Among these:
- it helps students perceive the differences between sounds
- it helps in the overall awareness of phonology
- it helps the teacher anticipate some problems
- it helps when used as a reference for correction
- it helps with sound/spelling difficulties
- it is a valuable study aid used in dictionaries & coursebooks thereby encouraging learner independence
- it helps with the recording of vocabulary

In the Phonology section on the web site you'll find the phonemic chart, a key to the different sounds & a chart with the voice & unvoiced sounds marked. There are also two linked pages of phonemic activities, as well as a page which gives an introduction to some features of sounds in combination.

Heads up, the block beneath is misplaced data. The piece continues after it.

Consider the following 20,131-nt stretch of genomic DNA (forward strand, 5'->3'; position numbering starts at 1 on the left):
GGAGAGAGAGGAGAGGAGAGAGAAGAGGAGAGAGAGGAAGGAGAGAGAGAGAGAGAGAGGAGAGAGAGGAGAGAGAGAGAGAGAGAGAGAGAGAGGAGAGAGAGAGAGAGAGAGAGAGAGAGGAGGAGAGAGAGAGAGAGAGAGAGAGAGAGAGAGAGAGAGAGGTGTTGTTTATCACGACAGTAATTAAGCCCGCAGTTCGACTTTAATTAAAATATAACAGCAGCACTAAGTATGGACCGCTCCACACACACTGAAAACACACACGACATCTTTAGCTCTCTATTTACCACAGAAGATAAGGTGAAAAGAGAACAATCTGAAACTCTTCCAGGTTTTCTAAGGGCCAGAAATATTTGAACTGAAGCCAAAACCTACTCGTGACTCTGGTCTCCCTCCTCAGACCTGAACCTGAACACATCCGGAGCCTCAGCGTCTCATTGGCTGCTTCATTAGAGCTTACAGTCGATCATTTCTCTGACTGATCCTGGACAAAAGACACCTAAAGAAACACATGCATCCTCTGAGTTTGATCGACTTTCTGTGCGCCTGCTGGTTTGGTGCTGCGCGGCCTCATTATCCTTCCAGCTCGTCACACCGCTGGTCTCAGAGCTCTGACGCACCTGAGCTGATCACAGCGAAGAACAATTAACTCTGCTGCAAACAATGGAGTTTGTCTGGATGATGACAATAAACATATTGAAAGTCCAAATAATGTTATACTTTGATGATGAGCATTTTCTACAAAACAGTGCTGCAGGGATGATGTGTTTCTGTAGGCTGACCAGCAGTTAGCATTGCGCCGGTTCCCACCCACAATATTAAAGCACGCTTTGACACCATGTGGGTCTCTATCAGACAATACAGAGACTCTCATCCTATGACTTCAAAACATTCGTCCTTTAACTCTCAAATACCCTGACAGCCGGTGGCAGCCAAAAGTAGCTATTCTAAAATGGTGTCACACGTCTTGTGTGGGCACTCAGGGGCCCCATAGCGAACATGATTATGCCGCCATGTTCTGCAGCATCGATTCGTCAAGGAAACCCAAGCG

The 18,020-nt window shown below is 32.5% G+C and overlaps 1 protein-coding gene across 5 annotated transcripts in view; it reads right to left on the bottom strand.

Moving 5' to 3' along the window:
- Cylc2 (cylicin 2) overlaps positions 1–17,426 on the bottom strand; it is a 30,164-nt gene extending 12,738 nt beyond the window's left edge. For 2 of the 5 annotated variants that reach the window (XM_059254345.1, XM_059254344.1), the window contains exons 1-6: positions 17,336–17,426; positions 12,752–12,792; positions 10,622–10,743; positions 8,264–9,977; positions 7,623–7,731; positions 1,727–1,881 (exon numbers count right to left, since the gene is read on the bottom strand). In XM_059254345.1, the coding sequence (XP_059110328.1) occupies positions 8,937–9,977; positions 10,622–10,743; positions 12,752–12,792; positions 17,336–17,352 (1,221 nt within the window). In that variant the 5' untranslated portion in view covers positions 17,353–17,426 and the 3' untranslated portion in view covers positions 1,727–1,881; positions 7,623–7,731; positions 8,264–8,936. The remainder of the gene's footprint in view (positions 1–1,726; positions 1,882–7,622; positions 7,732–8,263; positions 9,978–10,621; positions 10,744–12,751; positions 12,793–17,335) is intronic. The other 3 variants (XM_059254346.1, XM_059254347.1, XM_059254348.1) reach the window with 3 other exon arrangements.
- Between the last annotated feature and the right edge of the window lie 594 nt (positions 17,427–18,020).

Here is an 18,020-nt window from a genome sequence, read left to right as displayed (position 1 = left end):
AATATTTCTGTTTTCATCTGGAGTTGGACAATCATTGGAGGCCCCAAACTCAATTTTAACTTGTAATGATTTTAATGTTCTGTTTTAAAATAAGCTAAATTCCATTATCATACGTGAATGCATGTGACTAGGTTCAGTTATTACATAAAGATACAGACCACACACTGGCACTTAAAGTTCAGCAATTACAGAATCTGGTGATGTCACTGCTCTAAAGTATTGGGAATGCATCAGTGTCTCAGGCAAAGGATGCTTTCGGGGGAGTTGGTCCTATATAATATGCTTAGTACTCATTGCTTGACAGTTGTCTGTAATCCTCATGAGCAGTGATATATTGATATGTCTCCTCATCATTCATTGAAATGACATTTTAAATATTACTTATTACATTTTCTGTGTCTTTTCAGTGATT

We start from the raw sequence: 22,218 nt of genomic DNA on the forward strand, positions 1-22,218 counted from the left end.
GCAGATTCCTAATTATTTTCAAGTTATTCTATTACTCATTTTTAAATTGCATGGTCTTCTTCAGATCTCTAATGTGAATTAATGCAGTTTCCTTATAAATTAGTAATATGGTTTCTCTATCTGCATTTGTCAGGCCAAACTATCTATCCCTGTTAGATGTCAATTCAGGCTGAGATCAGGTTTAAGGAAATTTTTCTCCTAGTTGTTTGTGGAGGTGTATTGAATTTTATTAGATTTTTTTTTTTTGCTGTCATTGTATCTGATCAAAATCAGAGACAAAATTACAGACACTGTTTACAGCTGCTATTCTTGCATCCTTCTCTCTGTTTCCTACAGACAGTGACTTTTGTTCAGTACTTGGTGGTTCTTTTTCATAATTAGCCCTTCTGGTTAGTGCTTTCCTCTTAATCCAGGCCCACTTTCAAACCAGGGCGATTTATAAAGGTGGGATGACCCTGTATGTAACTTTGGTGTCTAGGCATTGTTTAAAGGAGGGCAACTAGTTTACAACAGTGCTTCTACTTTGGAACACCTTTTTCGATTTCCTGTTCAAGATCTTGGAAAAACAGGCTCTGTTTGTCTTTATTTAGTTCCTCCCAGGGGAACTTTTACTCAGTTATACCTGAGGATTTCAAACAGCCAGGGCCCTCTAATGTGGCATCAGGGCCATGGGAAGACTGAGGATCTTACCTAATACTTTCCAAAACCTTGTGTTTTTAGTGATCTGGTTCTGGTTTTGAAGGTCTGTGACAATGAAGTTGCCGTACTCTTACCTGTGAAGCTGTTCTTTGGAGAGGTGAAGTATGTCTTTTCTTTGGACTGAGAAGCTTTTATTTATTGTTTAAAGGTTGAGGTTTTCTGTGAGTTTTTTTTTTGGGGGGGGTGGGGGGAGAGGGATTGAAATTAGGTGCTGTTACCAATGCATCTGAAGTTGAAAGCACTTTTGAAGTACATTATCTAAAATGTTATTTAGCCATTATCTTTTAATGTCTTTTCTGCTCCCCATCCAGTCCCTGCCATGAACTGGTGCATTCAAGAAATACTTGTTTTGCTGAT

It took me a long time to get around to learning the chart. After several years of existing in the classroom guiltily without it, I was fortunate enough to have someone to teach it to me. I found that I didn't need to remember the word that highlighted the sound as it was easier to learn the sounds in relation to each other. I have put example words below the chart on the site for those of you who are on your own but if you do have a colleague who knows the sounds then get them to teach you. It shouldn't take long. Another approach is to learn the sounds gradually as you introduce them to your students.

Here are a few guidelines:

1.Introduce the sounds gradually. If you go straight into teaching the whole chart you'll overload the students, demotivate them & put them off any future development. Begin with the schwa & expand with the monophthongs as they crop up in different contexts. With a beginner class on day one you can introduce the schwa - highlight it in the vocabulary you introduce & work on production from the start. Use the easily identifiable consonant sounds in conjunction with the vowel sounds. Review the sounds you have covered with short warmer, filler & cooler activities.